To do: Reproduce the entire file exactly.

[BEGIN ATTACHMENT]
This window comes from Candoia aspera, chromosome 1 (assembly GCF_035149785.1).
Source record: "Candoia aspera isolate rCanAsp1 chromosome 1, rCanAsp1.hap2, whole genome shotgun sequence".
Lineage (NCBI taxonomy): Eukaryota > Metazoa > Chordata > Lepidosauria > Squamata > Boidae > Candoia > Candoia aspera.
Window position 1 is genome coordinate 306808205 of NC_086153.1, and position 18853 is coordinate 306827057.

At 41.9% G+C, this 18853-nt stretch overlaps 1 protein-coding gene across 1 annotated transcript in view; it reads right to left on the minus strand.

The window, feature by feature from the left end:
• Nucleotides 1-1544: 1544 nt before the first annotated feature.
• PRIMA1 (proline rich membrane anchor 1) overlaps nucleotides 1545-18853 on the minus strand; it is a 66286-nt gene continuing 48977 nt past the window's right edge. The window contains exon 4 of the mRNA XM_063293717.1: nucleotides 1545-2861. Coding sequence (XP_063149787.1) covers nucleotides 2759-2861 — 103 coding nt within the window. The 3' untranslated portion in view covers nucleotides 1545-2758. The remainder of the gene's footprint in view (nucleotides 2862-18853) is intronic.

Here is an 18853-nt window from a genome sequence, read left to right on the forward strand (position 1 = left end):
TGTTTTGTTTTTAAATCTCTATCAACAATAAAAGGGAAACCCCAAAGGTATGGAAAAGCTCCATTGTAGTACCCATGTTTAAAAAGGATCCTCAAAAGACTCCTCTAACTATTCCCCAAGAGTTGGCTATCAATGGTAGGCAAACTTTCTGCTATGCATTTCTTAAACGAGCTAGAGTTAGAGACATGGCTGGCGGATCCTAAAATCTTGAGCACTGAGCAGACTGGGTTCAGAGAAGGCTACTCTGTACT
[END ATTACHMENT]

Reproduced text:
This window comes from Candoia aspera, chromosome 1 (assembly GCF_035149785.1).
Source record: "Candoia aspera isolate rCanAsp1 chromosome 1, rCanAsp1.hap2, whole genome shotgun sequence".
Lineage (NCBI taxonomy): Eukaryota > Metazoa > Chordata > Lepidosauria > Squamata > Boidae > Candoia > Candoia aspera.
Window position 1 is genome coordinate 306808205 of NC_086153.1, and position 18853 is coordinate 306827057.

At 41.9% G+C, this 18853-nt stretch overlaps 1 protein-coding gene across 1 annotated transcript in view; it reads right to left on the minus strand.

The window, feature by feature from the left end:
• Nucleotides 1-1544: 1544 nt before the first annotated feature.
• PRIMA1 (proline rich membrane anchor 1) overlaps nucleotides 1545-18853 on the minus strand; it is a 66286-nt gene continuing 48977 nt past the window's right edge. The window contains exon 4 of the mRNA XM_063293717.1: nucleotides 1545-2861. Coding sequence (XP_063149787.1) covers nucleotides 2759-2861 — 103 coding nt within the window. The 3' untranslated portion in view covers nucleotides 1545-2758. The remainder of the gene's footprint in view (nucleotides 2862-18853) is intronic.

Here is an 18853-nt window from a genome sequence, read left to right on the forward strand (position 1 = left end):
TGTTTTGTTTTTAAATCTCTATCAACAATAAAAGGGAAACCCCAAAGGTATGGAAAAGCTCCATTGTAGTACCCATGTTTAAAAAGGATCCTCAAAAGACTCCTCTAACTATTCCCCAAGAGTTGGCTATCAATGGTAGGCAAACTTTCTGCTATGCATTTCTTAAACGAGCTAGAGTTAGAGACATGGCTGGCGGATCCTAAAATCTTGAGCACTGAGCAGACTGGGTTCAGAGAAGGCTACTCTGTACT